While making temporary alliances with an enemy to get at another, is part of conventional military history, America's alliance with the Saudis given the information that is reported almost daily about the Saudis activities in support of radical Islam and terrorists which activities continue to impact against U.S. interests and citizens, further clouds the meaning of the Bush doctrine of pre-emption and Bush's resolve to act on his own doctrine.


Again, there is no clear definition of what acts warrant pre-emptive action. The U.S. is of course hurt by terrorist attacks that kill Americans and damage American property and clearly the definitions would include such acts.

America however, like the west has been and can also be damaged economically.

Take for example just the Saudis who make trillions of dollars each year in oil revenue and those profits come out of U.S. pockets. Are the profit levels within the control of OPEC and has OPEC been gouging? If so does the West feel it has no choice but to pay what is being demanded.

Increased fuel costs mean less money in American's jeans. It means that the middle income poor suffer even more and it leads to higher travel and freight expenses, be it by car, train or plane, with ordinary people opting if they can to travel less. The painful economic impact trickles down and spreads throughout the entire U.S. and Western economies.

Then there is the added and likely exorbitant cost to the U.S. and the West for all the additional institutions and infrastructure to meet America's security needs against terrorists. Those figures probably are in the trillions of dollars per year. Again, states like the Saudis that support and spread radical Islam and support terrorism and those that give terrorists a base to operate from, are largely responsible for those additional costs that impact on the American lifestyles and abilities to put food on the table and otherwise provide for their families.

It has been reported that the OPEC nations are not only wealthy beyond imagination, but they hold the mortgage on America and America would be trembling if the OPEC nations ever called the loans, foreclosed on the mortgage and started to liquidate or remove assets from the U.S. economy.

Does fear of economic reprisal from the likes of the Saudis and other OPEC nations therefore influence the parameters and resolve to implement the Bush doctrine of pre-emptive strike? Of course it must.

If the OPEC nations have ripped off the west for their untold profits and Western nations have out of fear of destabilizing the world oil based economy, allowed OPEC to get away with it and forced their citizens to suffer, can that be set right by the U.S. taking economic pre-emptive measures to put a stop to OPEC gaining unfair profits out of the pockets of U.S. citizens?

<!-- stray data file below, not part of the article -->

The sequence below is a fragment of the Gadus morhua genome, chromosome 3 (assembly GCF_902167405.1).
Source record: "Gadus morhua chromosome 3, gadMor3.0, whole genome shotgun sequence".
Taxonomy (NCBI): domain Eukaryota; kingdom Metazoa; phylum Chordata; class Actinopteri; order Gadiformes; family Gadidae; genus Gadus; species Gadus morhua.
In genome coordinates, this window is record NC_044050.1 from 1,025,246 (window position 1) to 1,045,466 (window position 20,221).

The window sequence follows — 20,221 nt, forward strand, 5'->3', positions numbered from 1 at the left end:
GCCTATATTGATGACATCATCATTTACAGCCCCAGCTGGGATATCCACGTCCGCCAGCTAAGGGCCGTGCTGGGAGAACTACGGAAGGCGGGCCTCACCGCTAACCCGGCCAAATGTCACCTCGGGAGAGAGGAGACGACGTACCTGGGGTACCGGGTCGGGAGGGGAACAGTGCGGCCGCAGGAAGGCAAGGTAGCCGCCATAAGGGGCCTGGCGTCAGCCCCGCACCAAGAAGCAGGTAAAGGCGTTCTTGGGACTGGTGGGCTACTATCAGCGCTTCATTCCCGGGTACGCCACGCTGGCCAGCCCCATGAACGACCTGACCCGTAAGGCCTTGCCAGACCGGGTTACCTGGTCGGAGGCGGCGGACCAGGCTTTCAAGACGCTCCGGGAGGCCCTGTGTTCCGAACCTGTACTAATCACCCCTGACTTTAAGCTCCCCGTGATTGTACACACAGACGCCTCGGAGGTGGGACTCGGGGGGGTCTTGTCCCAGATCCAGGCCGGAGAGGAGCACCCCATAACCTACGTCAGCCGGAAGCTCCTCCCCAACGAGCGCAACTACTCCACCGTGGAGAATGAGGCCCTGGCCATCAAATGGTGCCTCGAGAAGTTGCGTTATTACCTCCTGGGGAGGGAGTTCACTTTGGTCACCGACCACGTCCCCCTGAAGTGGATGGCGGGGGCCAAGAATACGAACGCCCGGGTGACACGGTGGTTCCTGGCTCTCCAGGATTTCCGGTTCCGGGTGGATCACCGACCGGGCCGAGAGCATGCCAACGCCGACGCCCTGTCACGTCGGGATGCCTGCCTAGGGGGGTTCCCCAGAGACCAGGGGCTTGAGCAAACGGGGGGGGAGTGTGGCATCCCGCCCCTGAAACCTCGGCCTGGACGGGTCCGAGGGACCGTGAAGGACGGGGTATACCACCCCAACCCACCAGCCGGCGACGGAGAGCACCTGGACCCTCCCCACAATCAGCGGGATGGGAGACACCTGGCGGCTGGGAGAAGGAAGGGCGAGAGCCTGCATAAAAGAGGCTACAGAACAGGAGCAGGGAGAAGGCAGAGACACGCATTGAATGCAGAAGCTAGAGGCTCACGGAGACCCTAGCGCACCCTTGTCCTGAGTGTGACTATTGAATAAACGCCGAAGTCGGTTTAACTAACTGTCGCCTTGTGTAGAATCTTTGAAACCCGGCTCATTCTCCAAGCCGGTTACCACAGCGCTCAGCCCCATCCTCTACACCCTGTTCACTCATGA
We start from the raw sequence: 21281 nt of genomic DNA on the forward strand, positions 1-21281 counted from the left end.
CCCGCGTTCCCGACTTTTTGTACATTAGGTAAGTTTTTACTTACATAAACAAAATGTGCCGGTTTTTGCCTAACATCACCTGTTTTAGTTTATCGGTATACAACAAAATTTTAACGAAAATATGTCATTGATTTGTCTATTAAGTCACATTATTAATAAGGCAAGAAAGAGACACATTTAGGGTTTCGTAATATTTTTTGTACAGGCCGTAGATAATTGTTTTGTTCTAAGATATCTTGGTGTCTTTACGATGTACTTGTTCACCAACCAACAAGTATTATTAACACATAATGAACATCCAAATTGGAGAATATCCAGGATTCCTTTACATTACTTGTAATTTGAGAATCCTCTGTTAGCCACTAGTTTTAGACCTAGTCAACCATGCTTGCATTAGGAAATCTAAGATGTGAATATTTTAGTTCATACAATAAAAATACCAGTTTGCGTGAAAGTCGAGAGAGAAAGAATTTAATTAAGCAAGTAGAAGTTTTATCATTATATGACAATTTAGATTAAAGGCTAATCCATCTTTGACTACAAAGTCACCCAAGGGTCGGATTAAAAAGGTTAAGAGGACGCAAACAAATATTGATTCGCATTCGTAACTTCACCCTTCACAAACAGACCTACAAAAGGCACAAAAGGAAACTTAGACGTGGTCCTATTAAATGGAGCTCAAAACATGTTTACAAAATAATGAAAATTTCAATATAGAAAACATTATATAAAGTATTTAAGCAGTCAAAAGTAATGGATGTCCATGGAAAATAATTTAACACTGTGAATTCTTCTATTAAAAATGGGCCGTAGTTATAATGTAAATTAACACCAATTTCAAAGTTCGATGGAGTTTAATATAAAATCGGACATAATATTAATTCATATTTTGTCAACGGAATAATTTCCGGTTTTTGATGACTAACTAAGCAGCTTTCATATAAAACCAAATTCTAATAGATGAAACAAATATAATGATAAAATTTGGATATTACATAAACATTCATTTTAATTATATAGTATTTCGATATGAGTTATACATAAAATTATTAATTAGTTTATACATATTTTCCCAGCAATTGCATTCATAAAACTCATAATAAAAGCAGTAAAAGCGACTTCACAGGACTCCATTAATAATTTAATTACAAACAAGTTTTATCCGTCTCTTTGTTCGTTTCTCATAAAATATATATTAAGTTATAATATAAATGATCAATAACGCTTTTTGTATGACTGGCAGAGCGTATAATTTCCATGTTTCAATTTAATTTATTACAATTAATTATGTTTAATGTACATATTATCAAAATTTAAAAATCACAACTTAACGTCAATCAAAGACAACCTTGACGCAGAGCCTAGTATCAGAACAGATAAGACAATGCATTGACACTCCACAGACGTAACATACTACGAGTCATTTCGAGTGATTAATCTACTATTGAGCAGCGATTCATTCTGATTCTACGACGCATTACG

Since the OPEC nations along with the likes of Iran have cost the U.S. trillions of dollars in additional security costs which are borne by American citizens, can those OPEC nations be forced to reimburse the U.S. for the costs the U.S. bore because those costs were directly caused by the spread of radical Islam and the support given to terrorists? Can such pre-emptive action include seizing assets of OPEC nations in the U.S. to reimburse America's huge financial losses?

Further ought the Bush doctrine of pre-emption be utilized against the Islamic radical enemy within? Should the U.S. by the Bush doctrine be entitled to further infringe on civil rights beyond their Patriot Act to uncover Islamic radicals within America, charge and prosecute them and if found guilty confiscate all assets, rescind citizenship and send the guilty back to their country of origin, even if that country of origin was a generation or more back?

Further, the Western world is very divided as to what they are prepared to do about radical Islam and for a number of reasons, a great many western nations are united in being at odds with the U.S. on various policy matters relating to radical Islam.

The U.S. continues to evince a desperate need to have allies in its war on radical Islam and that desperation leads to a great self imposed pressure for the U.S. to make various compromises and accommodations to get other Western nations to be on side. That has the effect of further confusing the principles of the Bush doctrine and robbing it of its strength of purpose as a motivating force to take action against radical Islam and those that support it and the terrorism radical Islam breeds.

It seems in many respects that the Bush doctrine of pre-emption is really the old U.S. doctrine of deterrence dressed up to look like it is new. The general U.S. policy of deterrence always inherently included an unwritten policy of pre-emptive strike.

The Bush doctrine of pre-emption, both in theory and in practice, is in the result confusing, confused and plagued with great uncertainty as to when it will be exercised and when it will not and just how far the U.S. is prepared to go if and when it acts on that doctrine.


Again, this part of the Bush doctrine is also flawed by being premised on wrong or questionable assumptions.